This is a strange one to be thankful for… I’m not even exactly sure what it is.
It pops up at the end of the apostles’ creed along with the much more touted forgiveness and resurrection. There’s no explanation, no rationale; it’s just there.
It’s not a phrase I often think about, but it’s crossed my mind several times lately for different reasons…
November first was All Saints’ Day and this quote was posted on a blog I follow:
Our Christian life is not lived in splendid isolation; it is lived in this communion of saints…
The blogger and I come from different Christian traditions, but the differences aren’t the important things.
Dorcas Smucker’s blog the next day made me laugh out loud (as is wont to happen). I had just written about being thankful for my brothers, and the intro that she included about brothers and their shortcomings, or perceived shortcomings, made me chuckle. That bit has been re-written, so the brothers aren’t there anymore, but it’s still a great post. And the quote of the day at the end (with its realistic postscript) is a gem.
The post is about disappointment and expectations, but to my mind that fits right into the messiness that comes from being part of a community, even a community of the redeemed.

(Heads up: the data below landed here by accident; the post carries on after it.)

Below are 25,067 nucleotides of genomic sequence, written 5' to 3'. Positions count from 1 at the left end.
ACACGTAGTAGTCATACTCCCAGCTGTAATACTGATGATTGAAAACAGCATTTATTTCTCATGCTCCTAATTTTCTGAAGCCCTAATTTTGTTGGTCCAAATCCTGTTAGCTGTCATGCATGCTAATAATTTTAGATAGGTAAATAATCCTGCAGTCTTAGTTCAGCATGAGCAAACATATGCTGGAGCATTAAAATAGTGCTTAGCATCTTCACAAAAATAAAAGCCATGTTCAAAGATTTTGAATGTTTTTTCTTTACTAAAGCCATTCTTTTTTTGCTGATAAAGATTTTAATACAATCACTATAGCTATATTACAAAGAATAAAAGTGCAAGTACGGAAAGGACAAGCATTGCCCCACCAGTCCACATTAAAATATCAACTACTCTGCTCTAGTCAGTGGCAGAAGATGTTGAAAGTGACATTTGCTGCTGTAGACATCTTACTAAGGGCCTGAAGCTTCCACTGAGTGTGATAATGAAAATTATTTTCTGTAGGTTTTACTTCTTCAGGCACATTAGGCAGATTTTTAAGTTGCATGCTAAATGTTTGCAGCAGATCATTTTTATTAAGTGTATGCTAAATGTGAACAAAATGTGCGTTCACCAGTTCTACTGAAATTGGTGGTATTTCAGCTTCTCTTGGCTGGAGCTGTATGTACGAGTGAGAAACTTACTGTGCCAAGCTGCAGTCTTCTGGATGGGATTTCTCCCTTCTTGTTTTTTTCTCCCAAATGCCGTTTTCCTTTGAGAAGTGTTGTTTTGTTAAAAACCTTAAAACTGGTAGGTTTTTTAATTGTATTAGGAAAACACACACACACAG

I also recently came up to Hebrews 11 and 12 in my current, slow-going, read-through-the-Bible plan. Following the laundry list of the faithful in Hebrews 11, the author concludes with this:
These were all commended for their faith, yet none of them received what had been promised, since God had planned something better for us so that only together with us would they be made perfect. Therefore, since we are surrounded by such a great cloud of witnesses, let us throw off everything that hinders and the sin that so easily entangles. And let us run with perseverance the race marked out for us, fixing our eyes on Jesus, the pioneer and perfecter of faith. For the joy set before him he endured the cross, scorning its shame, and sat down at the right hand of the throne of God. Consider him who endured such opposition from sinners, so that you will not grow weary and lose heart.
Now that sounds like communion of the saints to me.
This communion isn’t an easy, fluffy affinity for others who are like us.
It’s true that some of the people in this communion of saints are people I love dearly and deeply and have a lot in common with, but others are people that annoy me or embarrass me and make me angry or whose company I just can’t stand. They’re people who confuse me, and we may disagree about many things, but, somehow, we all need each other, and can bless each other, and are being built together into something beautiful.
So, I’m thankful.